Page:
What’s on the cards for the future? He says he will most probably complete a doctorate in education (Tesol) at Columbia Teachers College in the US.
‘My hopes are to further develop and refine the approach, embedding the theories into initiatives that assist in a smoother transition for migrants relocating into nations where English is the official language,’ Steve explained. ‘Evoking the intrinsic motivation of individual learners is critical,’ he added.
TIPS on how to use art in English language teaching
Since art can teach literacy and improve language skills and build bridges between communities, it may be worth trying it in the typical language classroom. It may even work with those tricky Year 9 students. Steve has some tips for teachers. ‘I think moving away from typical texts is a good way to allow for genuine student-centred learning based on principles of differentiated instruction,’ Steve said. ‘This does not mean curricular or didactic goals need to be thrown away, but on the contrary they now become enriched and personally meaningful.’
1 In a conversation class, give a student a sheet of paper, a pencil and ten minutes to draw anything – and then ask them to present their work in English to the class (or a partner). Their partner should then explain it to another student, and you immediately have personalised content for reported speech.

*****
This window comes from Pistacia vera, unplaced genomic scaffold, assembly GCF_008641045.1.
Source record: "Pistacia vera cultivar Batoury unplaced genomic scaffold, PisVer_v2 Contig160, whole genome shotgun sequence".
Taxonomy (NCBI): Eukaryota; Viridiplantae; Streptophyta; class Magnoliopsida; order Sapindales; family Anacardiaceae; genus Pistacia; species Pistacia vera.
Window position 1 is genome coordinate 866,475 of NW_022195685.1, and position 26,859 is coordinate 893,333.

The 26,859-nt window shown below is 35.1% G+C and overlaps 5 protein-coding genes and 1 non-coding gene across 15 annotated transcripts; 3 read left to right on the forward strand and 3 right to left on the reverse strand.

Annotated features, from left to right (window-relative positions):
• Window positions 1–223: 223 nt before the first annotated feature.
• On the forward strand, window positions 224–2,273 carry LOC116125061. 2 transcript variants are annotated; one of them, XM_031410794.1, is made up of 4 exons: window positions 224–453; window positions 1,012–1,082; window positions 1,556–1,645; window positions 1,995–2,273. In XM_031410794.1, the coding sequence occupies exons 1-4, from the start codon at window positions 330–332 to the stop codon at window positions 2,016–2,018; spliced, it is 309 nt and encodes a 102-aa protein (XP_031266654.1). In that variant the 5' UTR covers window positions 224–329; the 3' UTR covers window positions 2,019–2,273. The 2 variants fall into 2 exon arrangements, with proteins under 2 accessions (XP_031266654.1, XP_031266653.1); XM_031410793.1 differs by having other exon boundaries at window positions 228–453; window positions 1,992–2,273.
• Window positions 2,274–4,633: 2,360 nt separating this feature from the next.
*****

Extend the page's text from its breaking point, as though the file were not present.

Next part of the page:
2 For homework (or in class if time allows) ask the students to sketch a timeline of milestones in their life. Then ask them to present it to the class. As a follow-up ask them to write it up. As a group project compile the milestones and make a class book.
3 Form a group on social media and ask students (if possible) to take a photo when they get a text. Text them four to five times before the next class. Have them print or send the images, and during the next class you have real data for a lesson addressing the past tense.
4 Form a group on social media and ask students (if possible) to take a photo when they get a text. Text them four to five times before the next class. Have them print or send the images, and during the next class you have real data for a lesson addressing the past tense.
5 Abstract painting. If students do not consider themselves great artists, give them a sponge and paint, and let them create whatever comes into their heads. It can be intentional or simply free-form. They – or a classmate – can try to describe it or write about it. Hang them on the walls with captions (if it makes sense to do so).
6 Like a piece of writing that moves around the table where each participant builds the story, send a blank paper that becomes a sketch. Give students one minute to add to the previous students’ work, let it go seven to ten times (or however many cycles make sense) and have the students sit and discuss it.
7 Decide at the start of a course or unit to make a class book. Decide on a common overarching theme and allow students to select a topic of choice that supports the theme. Each student then develops a chapter.
Steve Pellerine is a Tesol instructor. He has taught anywhere from rural Middle East to lecture rooms at Harvard University.